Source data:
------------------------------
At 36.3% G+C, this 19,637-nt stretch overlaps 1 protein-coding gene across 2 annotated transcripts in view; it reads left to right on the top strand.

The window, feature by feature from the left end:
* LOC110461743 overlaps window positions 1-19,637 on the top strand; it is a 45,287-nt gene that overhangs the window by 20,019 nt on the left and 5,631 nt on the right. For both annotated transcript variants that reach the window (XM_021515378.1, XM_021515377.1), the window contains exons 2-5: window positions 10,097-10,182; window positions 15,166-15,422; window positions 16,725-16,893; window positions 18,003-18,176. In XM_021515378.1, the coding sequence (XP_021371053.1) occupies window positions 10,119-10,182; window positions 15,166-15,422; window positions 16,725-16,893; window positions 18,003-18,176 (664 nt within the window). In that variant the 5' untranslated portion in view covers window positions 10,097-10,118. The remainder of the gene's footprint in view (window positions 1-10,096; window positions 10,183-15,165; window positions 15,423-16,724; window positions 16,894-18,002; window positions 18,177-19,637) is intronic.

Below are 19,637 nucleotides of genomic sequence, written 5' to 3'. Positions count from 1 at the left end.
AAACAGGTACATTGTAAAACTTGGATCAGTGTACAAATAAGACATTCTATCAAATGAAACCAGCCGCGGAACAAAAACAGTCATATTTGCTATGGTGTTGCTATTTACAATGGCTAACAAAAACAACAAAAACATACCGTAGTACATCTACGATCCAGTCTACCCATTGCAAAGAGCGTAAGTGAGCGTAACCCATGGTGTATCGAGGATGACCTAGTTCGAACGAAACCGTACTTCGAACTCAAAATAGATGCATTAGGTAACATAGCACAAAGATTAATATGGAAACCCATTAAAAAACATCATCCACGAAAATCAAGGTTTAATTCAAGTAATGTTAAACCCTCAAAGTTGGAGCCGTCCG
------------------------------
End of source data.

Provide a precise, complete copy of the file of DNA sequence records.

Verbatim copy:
At 36.3% G+C, this 19,637-nt stretch overlaps 1 protein-coding gene across 2 annotated transcripts in view; it reads left to right on the top strand.

The window, feature by feature from the left end:
* LOC110461743 overlaps window positions 1-19,637 on the top strand; it is a 45,287-nt gene that overhangs the window by 20,019 nt on the left and 5,631 nt on the right. For both annotated transcript variants that reach the window (XM_021515378.1, XM_021515377.1), the window contains exons 2-5: window positions 10,097-10,182; window positions 15,166-15,422; window positions 16,725-16,893; window positions 18,003-18,176. In XM_021515378.1, the coding sequence (XP_021371053.1) occupies window positions 10,119-10,182; window positions 15,166-15,422; window positions 16,725-16,893; window positions 18,003-18,176 (664 nt within the window). In that variant the 5' untranslated portion in view covers window positions 10,097-10,118. The remainder of the gene's footprint in view (window positions 1-10,096; window positions 10,183-15,165; window positions 15,423-16,724; window positions 16,894-18,002; window positions 18,177-19,637) is intronic.

Below are 19,637 nucleotides of genomic sequence, written 5' to 3'. Positions count from 1 at the left end.
AAACAGGTACATTGTAAAACTTGGATCAGTGTACAAATAAGACATTCTATCAAATGAAACCAGCCGCGGAACAAAAACAGTCATATTTGCTATGGTGTTGCTATTTACAATGGCTAACAAAAACAACAAAAACATACCGTAGTACATCTACGATCCAGTCTACCCATTGCAAAGAGCGTAAGTGAGCGTAACCCATGGTGTATCGAGGATGACCTAGTTCGAACGAAACCGTACTTCGAACTCAAAATAGATGCATTAGGTAACATAGCACAAAGATTAATATGGAAACCCATTAAAAAACATCATCCACGAAAATCAAGGTTTAATTCAAGTAATGTTAAACCCTCAAAGTTGGAGCCGTCCG